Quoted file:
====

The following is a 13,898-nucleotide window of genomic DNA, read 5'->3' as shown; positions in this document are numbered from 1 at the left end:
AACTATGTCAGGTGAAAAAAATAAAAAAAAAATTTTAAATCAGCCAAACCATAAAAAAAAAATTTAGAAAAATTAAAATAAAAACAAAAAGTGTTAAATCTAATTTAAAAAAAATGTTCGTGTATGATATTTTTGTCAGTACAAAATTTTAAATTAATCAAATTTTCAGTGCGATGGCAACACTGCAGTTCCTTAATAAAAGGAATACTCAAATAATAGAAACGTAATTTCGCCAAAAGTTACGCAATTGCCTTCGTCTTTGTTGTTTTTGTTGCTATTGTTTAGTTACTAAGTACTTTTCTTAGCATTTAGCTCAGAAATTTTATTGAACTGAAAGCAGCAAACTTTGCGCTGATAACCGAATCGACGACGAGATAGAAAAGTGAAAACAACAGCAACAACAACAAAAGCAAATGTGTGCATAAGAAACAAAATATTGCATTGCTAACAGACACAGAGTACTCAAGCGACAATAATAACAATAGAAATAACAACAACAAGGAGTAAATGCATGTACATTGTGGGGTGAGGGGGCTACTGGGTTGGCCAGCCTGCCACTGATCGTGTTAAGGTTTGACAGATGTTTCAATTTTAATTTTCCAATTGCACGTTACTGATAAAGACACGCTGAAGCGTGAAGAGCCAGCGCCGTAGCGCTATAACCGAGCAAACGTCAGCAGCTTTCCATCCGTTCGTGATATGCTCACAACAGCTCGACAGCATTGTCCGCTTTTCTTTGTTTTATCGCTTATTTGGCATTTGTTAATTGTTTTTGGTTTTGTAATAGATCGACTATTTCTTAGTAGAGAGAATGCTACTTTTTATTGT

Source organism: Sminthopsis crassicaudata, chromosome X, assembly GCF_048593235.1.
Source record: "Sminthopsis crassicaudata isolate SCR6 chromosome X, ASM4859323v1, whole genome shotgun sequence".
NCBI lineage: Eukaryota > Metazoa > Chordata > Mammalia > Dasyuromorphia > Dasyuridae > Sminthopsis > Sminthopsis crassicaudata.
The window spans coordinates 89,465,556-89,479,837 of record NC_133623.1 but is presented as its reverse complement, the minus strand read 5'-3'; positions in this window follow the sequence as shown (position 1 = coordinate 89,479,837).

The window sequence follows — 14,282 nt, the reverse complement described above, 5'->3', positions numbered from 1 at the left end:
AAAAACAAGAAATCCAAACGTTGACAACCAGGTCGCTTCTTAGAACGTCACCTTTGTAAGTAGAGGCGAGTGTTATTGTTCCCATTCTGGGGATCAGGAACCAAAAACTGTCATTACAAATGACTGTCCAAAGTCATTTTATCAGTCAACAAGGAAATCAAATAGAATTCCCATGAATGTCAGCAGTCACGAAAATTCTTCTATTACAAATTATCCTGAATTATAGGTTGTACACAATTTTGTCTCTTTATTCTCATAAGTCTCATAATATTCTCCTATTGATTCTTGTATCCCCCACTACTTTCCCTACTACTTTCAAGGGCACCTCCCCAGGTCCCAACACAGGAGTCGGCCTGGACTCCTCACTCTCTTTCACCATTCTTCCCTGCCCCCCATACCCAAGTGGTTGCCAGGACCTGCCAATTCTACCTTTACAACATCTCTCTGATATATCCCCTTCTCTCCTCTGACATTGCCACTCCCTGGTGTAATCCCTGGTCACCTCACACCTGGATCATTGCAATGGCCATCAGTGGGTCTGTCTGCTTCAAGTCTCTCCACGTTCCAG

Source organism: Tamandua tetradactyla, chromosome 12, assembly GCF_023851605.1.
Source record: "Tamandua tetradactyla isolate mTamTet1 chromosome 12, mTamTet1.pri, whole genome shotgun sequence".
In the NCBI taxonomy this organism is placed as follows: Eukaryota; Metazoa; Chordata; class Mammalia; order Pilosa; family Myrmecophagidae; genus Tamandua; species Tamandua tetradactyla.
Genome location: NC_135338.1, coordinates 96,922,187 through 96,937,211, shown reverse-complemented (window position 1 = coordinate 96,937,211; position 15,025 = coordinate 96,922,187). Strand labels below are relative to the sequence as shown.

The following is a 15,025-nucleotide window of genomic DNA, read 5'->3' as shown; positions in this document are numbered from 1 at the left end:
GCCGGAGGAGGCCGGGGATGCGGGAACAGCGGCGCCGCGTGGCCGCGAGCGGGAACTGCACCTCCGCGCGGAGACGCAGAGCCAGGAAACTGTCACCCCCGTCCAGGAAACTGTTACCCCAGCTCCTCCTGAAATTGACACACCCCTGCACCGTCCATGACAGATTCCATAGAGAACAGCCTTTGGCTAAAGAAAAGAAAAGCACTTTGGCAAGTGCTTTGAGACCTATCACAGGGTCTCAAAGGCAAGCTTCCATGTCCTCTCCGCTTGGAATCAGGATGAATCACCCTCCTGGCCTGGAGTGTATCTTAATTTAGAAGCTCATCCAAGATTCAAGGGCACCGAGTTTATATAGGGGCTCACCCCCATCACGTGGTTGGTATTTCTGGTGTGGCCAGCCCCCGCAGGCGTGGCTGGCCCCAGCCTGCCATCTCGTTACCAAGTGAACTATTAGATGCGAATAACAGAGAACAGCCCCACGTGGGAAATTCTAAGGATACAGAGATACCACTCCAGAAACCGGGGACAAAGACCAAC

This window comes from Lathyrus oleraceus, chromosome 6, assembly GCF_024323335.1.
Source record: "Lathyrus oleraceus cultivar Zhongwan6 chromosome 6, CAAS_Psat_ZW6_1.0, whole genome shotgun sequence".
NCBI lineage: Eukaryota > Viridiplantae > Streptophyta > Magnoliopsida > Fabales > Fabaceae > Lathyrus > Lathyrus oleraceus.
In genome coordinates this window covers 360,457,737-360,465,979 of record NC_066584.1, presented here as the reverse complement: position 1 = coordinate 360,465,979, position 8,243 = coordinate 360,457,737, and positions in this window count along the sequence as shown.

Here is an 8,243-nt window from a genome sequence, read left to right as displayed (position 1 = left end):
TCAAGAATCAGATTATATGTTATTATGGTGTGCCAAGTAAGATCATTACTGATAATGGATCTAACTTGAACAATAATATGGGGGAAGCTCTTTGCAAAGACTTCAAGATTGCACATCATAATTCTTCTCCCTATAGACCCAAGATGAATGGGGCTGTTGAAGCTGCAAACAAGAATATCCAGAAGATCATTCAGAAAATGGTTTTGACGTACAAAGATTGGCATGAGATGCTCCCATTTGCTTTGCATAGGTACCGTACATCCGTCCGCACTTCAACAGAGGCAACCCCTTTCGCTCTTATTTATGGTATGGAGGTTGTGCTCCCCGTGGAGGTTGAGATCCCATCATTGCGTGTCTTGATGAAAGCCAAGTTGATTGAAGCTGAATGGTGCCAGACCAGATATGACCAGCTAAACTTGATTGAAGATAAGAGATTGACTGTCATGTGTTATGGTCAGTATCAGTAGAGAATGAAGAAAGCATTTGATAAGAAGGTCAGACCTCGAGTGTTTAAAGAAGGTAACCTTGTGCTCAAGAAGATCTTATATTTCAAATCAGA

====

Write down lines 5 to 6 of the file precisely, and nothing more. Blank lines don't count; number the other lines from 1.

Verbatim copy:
NCBI lineage: Eukaryota > Metazoa > Chordata > Mammalia > Dasyuromorphia > Dasyuridae > Sminthopsis > Sminthopsis crassicaudata.
The window spans coordinates 89,465,556-89,479,837 of record NC_133623.1 but is presented as its reverse complement, the minus strand read 5'-3'; positions in this window follow the sequence as shown (position 1 = coordinate 89,479,837).